Saturday, December 8, 2007
The Tall Corn Motel: A variation“Is there anything we can talk about that would push you over the edge for my Mom?”
Last night Doris Lessing, aged 88, was awarded the Nobel Prize for Literature.
In her acceptance speech she recalls her childhood in Africa and laments that children in Zimbabwe are starving for knowledge, while those in more privileged countries shun reading for the 'inanities' of the internet .
Reading, books, used to be part of a general education. Older people, talking to young ones, must understand just how much of an education reading was, because the young ones know so much less.But here is the difficulty. Writing, writers, do not come out of houses without books.
I have been looking at the speeches by some of the recent Nobel prizewinners.
Take last year's winner, the magnificent Orhan Pamuk. He said his father had 500 books. His talent did not come out of the air, he was connected with the great tradition. Take VS Naipaul. He mentions that the Indian Vedas were close behind the memory of his family. His father encouraged him to write, and when he got to England he would visit the British Library. So he was close to the great tradition. Let us take John Coetzee. He was not only close to the great tradition, he was the tradition: he taught literature in Cape Town. And how sorry I am that I was never in one of his classes; taught by that wonderfully brave, bold mind. In order to write, in order to make literature, there must be a close connection with libraries, books, the tradition.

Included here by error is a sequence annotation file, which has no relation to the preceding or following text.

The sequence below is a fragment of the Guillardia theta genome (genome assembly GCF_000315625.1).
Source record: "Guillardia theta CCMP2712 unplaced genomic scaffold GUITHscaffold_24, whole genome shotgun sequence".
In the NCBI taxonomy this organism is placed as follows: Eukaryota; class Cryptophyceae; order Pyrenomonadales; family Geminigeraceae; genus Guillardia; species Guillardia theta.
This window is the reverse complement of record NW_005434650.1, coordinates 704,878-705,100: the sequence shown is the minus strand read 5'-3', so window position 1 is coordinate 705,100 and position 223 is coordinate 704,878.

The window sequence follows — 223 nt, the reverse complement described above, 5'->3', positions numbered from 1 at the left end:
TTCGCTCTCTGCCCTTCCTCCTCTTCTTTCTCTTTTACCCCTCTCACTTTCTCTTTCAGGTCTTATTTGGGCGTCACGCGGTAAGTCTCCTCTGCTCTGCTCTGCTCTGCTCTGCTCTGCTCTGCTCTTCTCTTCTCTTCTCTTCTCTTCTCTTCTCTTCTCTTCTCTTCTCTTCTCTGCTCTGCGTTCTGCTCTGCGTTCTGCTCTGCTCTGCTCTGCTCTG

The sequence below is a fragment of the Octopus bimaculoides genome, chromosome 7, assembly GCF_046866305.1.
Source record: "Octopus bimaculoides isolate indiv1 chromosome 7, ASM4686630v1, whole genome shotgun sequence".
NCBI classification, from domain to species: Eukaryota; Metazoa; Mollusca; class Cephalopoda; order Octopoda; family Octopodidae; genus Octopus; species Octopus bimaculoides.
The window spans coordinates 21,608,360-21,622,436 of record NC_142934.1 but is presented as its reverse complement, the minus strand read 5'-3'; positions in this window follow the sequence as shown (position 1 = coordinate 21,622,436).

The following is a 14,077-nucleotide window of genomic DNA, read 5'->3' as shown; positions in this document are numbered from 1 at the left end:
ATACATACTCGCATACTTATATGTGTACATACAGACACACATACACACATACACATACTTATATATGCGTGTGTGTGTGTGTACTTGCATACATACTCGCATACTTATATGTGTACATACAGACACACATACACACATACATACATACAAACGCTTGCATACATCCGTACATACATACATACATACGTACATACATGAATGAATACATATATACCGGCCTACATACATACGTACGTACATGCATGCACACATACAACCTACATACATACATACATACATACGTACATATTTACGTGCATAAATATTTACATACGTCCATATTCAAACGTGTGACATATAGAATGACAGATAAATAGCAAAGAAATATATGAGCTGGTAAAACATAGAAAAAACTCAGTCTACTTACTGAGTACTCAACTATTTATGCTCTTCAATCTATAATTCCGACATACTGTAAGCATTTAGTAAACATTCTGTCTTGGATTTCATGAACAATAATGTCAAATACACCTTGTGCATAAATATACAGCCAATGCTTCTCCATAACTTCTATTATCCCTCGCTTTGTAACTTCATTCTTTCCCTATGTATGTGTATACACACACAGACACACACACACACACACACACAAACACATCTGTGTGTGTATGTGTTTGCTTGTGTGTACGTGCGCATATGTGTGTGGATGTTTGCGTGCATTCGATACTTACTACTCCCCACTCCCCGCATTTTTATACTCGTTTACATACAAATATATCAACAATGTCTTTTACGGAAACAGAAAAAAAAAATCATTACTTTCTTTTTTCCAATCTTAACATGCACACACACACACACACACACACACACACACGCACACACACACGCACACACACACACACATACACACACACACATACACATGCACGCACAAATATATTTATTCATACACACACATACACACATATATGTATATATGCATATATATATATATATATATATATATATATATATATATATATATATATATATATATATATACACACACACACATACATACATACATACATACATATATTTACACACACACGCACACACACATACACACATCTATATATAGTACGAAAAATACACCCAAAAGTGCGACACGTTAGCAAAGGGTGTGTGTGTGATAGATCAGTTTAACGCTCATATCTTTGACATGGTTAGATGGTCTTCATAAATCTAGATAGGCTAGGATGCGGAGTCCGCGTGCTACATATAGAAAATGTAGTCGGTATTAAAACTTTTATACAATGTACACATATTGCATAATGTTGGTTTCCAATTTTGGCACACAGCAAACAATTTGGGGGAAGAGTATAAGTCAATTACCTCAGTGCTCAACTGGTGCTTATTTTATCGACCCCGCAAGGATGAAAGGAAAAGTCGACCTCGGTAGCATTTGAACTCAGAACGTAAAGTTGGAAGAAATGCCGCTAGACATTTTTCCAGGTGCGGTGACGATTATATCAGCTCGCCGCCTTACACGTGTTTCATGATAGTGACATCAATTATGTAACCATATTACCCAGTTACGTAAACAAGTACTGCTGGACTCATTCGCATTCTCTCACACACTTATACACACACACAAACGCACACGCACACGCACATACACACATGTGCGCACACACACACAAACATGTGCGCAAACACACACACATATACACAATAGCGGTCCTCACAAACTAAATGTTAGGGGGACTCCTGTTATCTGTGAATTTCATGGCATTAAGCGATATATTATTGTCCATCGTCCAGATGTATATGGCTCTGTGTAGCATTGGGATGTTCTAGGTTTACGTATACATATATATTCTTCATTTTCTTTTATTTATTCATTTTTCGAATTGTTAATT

It is not possible to estimate this great waste of talent, of potential.
But even before that stage of a book's creation which demands a publisher, an advance, encouragement, there is something else lacking.Writers are often asked: "How do you write? With a word processor? an electric typewriter? a quill? longhand?" But the essential question is: "Have you found a space, that empty space, which should surround you when you write?
Your soul, your own and necessary place where your own voices may speak to you, you alone, where you may dream. Oh, hold on to it, don't let it go."